Australia proposed a new law, according to which Google is required to pay news publishers for their content. Google responded saying that it would take down its search engine from the country if the law goes into effect.
VP of Google Australia and New Zealand Mel Silva told Australia’s Senate Economics Legislation Committee that the company would have no choice but to “stop making Google Search available in Australia.”
Google has been lobbying against Australia’s plan for months and argues that Australia’s new law would set an “untenable precedent” for its business as well as the digital economy. “It’s not compatible with how search engines work,” the company argued.
Australian Prime Minister didn’t sit back and immediately responded with a straightforward statement. “Australia makes our rules for things you can do in Australia. That’s done in our Parliament. It’s done by our government. And that’s how things work here in Australia,” said the Prime Minister.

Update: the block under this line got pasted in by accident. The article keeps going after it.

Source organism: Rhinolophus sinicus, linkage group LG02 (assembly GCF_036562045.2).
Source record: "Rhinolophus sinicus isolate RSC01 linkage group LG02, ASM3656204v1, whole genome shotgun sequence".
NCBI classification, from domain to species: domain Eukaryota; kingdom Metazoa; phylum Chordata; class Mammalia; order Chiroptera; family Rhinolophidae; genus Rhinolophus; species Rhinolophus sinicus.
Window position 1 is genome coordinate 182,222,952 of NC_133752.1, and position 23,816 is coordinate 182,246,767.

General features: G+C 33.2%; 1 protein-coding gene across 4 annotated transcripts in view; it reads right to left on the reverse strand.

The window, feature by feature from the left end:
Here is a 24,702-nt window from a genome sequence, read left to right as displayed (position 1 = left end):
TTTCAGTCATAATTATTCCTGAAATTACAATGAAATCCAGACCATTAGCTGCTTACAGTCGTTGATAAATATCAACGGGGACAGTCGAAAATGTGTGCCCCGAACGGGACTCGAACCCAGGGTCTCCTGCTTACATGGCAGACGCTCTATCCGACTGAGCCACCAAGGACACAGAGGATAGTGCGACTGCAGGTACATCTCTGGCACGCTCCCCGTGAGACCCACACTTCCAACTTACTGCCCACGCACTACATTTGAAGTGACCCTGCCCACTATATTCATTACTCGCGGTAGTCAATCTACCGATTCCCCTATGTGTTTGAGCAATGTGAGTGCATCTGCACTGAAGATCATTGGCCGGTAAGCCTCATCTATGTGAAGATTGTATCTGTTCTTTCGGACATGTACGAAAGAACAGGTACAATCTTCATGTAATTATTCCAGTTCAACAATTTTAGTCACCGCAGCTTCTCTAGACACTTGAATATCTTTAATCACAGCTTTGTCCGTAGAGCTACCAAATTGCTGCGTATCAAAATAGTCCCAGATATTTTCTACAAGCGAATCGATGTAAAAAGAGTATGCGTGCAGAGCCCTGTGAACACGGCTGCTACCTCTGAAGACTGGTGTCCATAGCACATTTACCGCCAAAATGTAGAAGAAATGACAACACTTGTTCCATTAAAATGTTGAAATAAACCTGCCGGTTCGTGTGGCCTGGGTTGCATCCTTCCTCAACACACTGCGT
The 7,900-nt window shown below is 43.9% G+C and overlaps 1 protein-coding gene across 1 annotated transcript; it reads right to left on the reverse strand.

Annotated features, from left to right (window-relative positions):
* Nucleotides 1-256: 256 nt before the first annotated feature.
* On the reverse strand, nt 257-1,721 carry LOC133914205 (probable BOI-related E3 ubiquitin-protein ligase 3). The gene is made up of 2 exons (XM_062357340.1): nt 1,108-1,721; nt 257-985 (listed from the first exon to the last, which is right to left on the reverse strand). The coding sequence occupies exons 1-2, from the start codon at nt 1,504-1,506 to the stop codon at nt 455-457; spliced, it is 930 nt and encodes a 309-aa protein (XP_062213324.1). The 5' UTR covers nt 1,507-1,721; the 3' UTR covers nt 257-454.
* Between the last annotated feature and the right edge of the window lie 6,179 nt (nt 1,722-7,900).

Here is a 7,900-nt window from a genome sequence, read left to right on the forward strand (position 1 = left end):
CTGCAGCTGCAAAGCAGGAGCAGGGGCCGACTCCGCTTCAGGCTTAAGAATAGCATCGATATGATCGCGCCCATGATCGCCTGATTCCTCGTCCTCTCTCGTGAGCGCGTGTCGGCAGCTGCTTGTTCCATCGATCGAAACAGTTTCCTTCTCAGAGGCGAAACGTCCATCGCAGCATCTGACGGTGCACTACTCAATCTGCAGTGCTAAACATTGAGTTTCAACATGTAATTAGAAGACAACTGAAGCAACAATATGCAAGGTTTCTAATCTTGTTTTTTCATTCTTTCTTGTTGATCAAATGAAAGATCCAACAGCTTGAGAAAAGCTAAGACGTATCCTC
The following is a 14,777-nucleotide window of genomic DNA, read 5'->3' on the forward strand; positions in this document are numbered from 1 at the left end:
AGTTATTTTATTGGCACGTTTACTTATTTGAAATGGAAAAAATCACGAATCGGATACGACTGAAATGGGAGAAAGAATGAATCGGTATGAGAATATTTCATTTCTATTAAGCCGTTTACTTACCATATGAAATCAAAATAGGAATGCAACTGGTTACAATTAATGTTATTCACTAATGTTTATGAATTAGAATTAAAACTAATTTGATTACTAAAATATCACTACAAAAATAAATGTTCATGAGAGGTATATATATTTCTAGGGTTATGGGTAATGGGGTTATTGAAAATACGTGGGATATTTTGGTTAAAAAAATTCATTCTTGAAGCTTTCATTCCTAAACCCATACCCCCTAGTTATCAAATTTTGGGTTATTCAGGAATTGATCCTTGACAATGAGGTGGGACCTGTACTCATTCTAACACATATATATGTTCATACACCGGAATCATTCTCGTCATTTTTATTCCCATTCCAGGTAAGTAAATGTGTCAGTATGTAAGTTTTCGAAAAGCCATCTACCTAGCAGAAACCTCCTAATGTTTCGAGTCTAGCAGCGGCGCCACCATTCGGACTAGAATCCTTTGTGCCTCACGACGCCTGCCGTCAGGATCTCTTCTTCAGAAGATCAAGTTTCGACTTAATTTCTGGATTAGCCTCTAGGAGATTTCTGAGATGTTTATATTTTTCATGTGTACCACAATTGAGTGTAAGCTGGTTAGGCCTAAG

Google is not the only company retaliating to Australia’s newly proposed law, but creator of the world wide web, Sir Tim Berners-Lee, also has similar views. “The Code risks breaching a fundamental principle of the web by requiring payment for linking between certain content online,” he said.
Back in August, when the draft of the law was formulated, Australia’s Competition and Consumer Commission (ACCC) had said that it shouldn’t affect Google’s search business, but clearly, Google seems to disagree with that.
Facebook is also being targeted by the ACCC and is threatening to block its news from being shared in Australia.